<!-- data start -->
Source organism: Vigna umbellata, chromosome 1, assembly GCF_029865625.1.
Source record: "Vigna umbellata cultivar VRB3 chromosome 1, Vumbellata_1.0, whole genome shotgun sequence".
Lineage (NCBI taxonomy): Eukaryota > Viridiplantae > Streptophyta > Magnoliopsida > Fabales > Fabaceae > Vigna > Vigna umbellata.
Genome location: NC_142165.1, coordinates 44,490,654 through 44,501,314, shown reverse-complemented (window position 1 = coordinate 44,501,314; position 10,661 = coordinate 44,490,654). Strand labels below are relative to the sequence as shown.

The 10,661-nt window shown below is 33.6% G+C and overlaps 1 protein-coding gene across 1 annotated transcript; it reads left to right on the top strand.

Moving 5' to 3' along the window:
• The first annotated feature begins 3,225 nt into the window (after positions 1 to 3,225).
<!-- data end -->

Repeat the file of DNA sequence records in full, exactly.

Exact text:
Source organism: Vigna umbellata, chromosome 1, assembly GCF_029865625.1.
Source record: "Vigna umbellata cultivar VRB3 chromosome 1, Vumbellata_1.0, whole genome shotgun sequence".
Lineage (NCBI taxonomy): Eukaryota > Viridiplantae > Streptophyta > Magnoliopsida > Fabales > Fabaceae > Vigna > Vigna umbellata.
Genome location: NC_142165.1, coordinates 44,490,654 through 44,501,314, shown reverse-complemented (window position 1 = coordinate 44,501,314; position 10,661 = coordinate 44,490,654). Strand labels below are relative to the sequence as shown.

The 10,661-nt window shown below is 33.6% G+C and overlaps 1 protein-coding gene across 1 annotated transcript; it reads left to right on the top strand.

Moving 5' to 3' along the window:
• The first annotated feature begins 3,225 nt into the window (after positions 1 to 3,225).